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In the wake of a nationwide stay-at-home order, healthcare providers swiftly made financial and technological adjustments to deliver care to patients virtually. Several new surveys suggest this trend is likely to continue, with more patients and healthcare providers embracing telehealth than ever before. The use of telehealth for dialysis patients has been especially important as providers worked to protect patients from the risks of COVID-19.
The Renal Physician's Association recently conducted a survey to examine the use of telehealth by nephrologists to provide kidney care to their patients during the pandemic. While 74 percent of nephrologists surveyed had not used telehealth prior to the public health emergency, the findings show that the use of telehealth in kidney care has grown exponentially. It also showed overall satisfaction with the quality of the patient-physician encounters that took place via telehealth.
“Providers feel that if they can structure their day better, they can provide better care and have more engagement with their patient,” said Dr. Ahmad Sharif, Chief Medical Information Officer for Fresenius Medical Care North America (FMCNA), during an episode of the company's podcast,Field Notes. “At the same time, the reimbursements for these interactions have been brought up to par of an in-person visit.”
In the two weeks following national stay-at-home orders in March, Fresenius Medical Care North America (FMCNA) implemented telehealth across its more than 2,600 in-center and home dialysis facilities nationwide. This resulted in a dramatic uptick in telehealth appointments between patients, care teams, and physicians. Almost 400,000 telehealth visits were logged in the company’s electronic health records by the end June.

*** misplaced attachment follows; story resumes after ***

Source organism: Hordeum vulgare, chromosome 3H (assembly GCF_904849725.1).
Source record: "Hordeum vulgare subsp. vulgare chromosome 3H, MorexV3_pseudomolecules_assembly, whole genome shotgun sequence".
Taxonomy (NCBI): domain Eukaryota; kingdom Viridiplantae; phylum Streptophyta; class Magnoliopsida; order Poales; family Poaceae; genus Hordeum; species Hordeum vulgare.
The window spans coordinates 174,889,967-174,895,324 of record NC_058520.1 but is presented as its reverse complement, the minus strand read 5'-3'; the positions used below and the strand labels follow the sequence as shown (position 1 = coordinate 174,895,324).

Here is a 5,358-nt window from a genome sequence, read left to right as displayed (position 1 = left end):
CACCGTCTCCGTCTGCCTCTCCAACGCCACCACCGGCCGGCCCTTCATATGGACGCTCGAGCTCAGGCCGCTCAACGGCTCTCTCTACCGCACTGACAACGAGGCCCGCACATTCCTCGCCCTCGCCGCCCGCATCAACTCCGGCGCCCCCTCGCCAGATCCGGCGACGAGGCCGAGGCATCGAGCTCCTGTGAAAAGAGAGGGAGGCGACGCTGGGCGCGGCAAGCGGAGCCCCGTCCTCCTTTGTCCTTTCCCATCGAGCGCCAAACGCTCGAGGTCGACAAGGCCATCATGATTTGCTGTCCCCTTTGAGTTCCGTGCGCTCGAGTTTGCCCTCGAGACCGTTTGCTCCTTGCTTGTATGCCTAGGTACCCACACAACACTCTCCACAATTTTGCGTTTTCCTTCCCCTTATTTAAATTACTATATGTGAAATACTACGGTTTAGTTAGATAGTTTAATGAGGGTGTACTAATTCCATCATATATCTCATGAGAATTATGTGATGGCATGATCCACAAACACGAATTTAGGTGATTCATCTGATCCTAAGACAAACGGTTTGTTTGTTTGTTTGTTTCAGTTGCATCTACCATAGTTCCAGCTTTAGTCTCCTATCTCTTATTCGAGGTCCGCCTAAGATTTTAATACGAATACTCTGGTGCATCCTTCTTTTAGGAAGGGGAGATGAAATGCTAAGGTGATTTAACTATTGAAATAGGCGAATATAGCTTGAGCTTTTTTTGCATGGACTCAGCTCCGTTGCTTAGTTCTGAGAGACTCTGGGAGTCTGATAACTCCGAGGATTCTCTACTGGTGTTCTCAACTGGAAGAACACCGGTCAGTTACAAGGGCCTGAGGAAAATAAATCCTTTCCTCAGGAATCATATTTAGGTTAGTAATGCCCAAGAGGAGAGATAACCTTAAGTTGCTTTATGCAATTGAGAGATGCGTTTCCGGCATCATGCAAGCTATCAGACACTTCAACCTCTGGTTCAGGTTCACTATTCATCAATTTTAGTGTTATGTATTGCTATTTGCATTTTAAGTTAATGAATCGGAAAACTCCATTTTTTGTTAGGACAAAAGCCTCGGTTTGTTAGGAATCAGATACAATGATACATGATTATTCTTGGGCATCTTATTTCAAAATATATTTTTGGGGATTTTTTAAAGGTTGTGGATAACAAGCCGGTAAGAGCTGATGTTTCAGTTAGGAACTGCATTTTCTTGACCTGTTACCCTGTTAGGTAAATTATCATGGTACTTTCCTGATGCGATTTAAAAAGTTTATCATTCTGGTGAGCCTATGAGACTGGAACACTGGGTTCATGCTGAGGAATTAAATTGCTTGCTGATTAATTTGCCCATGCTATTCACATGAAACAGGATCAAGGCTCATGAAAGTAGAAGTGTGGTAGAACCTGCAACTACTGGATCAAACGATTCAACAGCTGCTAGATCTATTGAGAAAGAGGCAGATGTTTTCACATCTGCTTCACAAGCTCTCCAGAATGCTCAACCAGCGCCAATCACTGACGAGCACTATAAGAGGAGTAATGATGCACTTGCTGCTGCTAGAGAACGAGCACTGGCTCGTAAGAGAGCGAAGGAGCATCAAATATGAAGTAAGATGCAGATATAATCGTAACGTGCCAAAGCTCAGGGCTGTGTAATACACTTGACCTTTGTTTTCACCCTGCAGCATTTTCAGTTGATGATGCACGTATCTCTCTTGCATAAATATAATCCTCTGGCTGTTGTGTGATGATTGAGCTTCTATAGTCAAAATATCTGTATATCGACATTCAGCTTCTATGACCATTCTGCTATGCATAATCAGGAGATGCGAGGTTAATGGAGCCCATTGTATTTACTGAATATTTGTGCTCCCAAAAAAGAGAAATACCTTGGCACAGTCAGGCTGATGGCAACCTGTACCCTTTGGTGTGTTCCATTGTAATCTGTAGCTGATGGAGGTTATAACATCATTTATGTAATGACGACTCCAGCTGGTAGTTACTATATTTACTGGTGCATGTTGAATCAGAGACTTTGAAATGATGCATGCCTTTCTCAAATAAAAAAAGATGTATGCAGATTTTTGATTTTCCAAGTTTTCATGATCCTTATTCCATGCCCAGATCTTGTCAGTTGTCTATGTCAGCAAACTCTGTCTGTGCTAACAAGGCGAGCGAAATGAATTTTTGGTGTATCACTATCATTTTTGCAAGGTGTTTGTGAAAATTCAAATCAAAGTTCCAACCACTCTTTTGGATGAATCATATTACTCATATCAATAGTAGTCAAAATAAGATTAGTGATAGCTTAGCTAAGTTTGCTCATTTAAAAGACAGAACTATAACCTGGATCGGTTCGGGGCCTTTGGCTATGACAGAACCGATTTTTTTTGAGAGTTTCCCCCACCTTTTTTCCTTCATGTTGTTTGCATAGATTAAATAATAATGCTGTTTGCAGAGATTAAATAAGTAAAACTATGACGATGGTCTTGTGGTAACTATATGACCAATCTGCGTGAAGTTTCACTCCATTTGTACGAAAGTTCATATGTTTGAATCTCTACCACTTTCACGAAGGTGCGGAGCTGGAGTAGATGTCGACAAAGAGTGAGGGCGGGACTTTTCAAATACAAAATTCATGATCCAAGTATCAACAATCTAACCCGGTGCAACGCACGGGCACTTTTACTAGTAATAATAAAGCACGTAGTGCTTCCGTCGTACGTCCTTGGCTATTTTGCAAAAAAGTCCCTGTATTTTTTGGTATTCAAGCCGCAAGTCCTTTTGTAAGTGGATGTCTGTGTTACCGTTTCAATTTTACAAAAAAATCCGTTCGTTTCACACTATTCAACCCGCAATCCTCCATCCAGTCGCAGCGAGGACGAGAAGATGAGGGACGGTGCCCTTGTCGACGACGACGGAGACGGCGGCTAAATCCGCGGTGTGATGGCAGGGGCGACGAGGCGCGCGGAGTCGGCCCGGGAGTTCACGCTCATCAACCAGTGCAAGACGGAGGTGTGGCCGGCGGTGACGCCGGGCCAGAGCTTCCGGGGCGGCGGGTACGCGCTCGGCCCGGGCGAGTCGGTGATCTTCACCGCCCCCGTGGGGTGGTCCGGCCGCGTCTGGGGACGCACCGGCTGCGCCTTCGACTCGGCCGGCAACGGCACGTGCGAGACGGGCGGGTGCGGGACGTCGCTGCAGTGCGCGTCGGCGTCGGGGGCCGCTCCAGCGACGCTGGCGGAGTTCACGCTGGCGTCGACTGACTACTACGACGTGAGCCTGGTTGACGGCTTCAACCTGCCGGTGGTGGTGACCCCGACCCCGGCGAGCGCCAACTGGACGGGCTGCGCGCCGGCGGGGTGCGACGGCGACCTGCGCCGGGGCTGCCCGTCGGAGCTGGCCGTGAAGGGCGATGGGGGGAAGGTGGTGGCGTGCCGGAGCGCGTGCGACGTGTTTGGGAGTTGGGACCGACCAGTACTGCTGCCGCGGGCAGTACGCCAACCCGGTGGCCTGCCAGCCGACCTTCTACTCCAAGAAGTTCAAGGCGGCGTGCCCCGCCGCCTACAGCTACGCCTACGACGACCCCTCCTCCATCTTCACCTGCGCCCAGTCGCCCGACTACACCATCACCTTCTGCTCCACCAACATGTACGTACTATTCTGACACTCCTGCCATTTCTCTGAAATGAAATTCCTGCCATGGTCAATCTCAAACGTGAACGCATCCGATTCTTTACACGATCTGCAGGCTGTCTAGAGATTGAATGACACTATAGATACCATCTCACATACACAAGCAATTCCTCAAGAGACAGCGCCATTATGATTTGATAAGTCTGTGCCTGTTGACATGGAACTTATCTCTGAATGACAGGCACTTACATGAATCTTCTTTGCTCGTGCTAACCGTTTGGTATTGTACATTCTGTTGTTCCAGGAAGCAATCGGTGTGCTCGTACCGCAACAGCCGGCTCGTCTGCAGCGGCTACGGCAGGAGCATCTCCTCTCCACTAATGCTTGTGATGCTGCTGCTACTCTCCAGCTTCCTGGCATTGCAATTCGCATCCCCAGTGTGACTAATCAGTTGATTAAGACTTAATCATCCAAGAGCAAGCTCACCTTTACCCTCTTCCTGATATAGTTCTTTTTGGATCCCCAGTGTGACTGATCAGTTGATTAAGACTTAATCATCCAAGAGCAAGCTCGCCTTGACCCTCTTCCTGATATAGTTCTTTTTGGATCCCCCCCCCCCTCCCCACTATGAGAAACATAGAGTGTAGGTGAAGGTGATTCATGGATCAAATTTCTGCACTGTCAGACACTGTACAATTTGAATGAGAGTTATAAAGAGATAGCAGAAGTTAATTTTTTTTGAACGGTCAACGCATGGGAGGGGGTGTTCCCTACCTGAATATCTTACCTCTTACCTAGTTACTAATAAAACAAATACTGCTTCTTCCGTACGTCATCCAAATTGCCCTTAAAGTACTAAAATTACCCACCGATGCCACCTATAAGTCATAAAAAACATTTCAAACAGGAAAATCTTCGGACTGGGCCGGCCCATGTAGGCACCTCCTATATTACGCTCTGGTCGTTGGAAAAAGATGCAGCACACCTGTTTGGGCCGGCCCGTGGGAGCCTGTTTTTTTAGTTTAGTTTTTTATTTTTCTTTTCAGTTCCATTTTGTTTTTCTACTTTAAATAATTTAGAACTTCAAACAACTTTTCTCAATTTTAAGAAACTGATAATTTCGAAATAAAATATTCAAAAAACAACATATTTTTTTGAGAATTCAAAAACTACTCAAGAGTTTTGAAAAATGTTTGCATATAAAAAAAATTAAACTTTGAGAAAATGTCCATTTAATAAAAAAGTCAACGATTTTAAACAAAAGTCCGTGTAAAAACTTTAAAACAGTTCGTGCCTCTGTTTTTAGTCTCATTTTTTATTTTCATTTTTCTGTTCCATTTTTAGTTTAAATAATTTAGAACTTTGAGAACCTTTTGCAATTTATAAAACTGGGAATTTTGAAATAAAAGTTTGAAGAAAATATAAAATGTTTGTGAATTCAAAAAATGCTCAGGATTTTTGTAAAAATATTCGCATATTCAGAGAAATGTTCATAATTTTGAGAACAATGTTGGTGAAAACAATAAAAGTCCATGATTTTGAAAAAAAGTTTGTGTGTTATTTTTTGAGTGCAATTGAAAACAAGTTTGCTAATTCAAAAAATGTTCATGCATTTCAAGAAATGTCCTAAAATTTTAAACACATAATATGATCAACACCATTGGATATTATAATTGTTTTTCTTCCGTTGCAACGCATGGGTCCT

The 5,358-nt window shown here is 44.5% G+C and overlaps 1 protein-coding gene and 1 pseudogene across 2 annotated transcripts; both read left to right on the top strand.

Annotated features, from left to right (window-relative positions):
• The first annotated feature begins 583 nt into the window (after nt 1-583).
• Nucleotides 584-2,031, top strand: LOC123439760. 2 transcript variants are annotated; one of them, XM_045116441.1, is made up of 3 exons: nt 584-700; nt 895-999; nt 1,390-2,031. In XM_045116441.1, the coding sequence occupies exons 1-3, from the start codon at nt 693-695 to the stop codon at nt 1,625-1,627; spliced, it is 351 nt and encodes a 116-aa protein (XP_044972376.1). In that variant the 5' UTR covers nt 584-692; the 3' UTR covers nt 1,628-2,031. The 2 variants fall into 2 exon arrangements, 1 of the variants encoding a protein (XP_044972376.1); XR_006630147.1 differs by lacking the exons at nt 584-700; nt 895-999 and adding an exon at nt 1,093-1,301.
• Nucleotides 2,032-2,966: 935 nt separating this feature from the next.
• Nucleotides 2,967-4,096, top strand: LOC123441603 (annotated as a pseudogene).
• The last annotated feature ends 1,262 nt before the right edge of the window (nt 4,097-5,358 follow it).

Government and private insurers are adjusting towards the rapid adoption of telehealth. Before the spread of the virus, insurers often paid less than half the amount paid for in-person visits for telehealth visits, discouraging doctors from offering telehealth services. In response to the pandemic, payment for telehealth visits are now often equal to in-person visits, removing a barrier to wider adoption of the technology.
“I think that we will see a lot of new paradigms emerge out of this experience,” Dr. Sharif predicted. “I think we’ll see these technologies evolve pretty rapidly to make it as close to in-person visits as possible.”
In a survey conducted by Sermo, a private social network for physicians, 85 percent of physicians reported that they are now conducting virtual visits with patients, and 68 percent said they believe telehealth will have a lasting impact on how doctors see patients, indicating a desire for increased telehealth use in the future among both patients and care providers.
A study out of Duke University School of Medicine confirmed the rapid adoption of telehealth at the onset of the COVID-19 outbreak. Telehealth appointments at Duke University Hospital reached more than 1,000 video visits per day. Before the COVID-19 outbreak, health systems with high telehealth adoption performed less than 100 video visits a day.
Advances in telehealth and connected health technologies such as theHub, FMCNA’s own connected health platform, have been shown in a recent study to improve engagement and clinical outcomes for home dialysis patients. FMCNA has also been working on expanding telehealth and connected health technologies to better monitor home treatments remotely.
These advances can work in combination with new predictive tools such as the Imminent Hospitalization Predictive Model (IHPM), which uses machine learning to identify unseen risk factors that may require intervention, preventing potential hospitalizations before they happen.
“By using machine learning and advanced analytics and artificial intelligence, we will see a lot of improvements and refinements within these telehealth tools, all of which will combine to help us be more effective and efficient in care delivery,” said Dr. Sharif.